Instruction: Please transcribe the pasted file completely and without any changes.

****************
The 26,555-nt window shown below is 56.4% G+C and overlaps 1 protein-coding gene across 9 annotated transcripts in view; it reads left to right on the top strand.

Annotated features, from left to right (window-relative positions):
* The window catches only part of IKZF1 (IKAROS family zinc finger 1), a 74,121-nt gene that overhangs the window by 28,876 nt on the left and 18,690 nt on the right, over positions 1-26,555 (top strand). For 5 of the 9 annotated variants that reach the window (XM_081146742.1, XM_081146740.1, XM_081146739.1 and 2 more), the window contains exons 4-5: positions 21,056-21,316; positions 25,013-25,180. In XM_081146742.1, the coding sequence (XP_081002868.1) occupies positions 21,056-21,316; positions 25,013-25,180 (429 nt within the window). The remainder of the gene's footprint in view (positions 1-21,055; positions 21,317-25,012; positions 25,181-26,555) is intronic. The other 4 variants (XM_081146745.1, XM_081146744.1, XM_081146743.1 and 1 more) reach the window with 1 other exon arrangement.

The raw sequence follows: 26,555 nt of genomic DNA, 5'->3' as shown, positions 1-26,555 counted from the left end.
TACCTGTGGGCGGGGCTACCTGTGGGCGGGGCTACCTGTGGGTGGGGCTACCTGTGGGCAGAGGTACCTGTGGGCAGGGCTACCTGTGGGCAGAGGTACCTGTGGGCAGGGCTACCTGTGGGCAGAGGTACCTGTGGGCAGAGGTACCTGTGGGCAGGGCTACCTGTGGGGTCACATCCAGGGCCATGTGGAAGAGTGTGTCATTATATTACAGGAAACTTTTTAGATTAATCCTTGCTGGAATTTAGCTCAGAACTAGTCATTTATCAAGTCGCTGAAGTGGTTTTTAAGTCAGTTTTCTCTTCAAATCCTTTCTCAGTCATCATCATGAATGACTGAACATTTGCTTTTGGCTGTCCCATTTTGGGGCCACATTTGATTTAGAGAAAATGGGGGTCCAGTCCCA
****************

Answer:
The 26,555-nt window shown below is 56.4% G+C and overlaps 1 protein-coding gene across 9 annotated transcripts in view; it reads left to right on the top strand.

Annotated features, from left to right (window-relative positions):
* The window catches only part of IKZF1 (IKAROS family zinc finger 1), a 74,121-nt gene that overhangs the window by 28,876 nt on the left and 18,690 nt on the right, over positions 1-26,555 (top strand). For 5 of the 9 annotated variants that reach the window (XM_081146742.1, XM_081146740.1, XM_081146739.1 and 2 more), the window contains exons 4-5: positions 21,056-21,316; positions 25,013-25,180. In XM_081146742.1, the coding sequence (XP_081002868.1) occupies positions 21,056-21,316; positions 25,013-25,180 (429 nt within the window). The remainder of the gene's footprint in view (positions 1-21,055; positions 21,317-25,012; positions 25,181-26,555) is intronic. The other 4 variants (XM_081146745.1, XM_081146744.1, XM_081146743.1 and 1 more) reach the window with 1 other exon arrangement.

The raw sequence follows: 26,555 nt of genomic DNA, 5'->3' as shown, positions 1-26,555 counted from the left end.
TACCTGTGGGCGGGGCTACCTGTGGGCGGGGCTACCTGTGGGTGGGGCTACCTGTGGGCAGAGGTACCTGTGGGCAGGGCTACCTGTGGGCAGAGGTACCTGTGGGCAGGGCTACCTGTGGGCAGAGGTACCTGTGGGCAGAGGTACCTGTGGGCAGGGCTACCTGTGGGGTCACATCCAGGGCCATGTGGAAGAGTGTGTCATTATATTACAGGAAACTTTTTAGATTAATCCTTGCTGGAATTTAGCTCAGAACTAGTCATTTATCAAGTCGCTGAAGTGGTTTTTAAGTCAGTTTTCTCTTCAAATCCTTTCTCAGTCATCATCATGAATGACTGAACATTTGCTTTTGGCTGTCCCATTTTGGGGCCACATTTGATTTAGAGAAAATGGGGGTCCAGTCCCA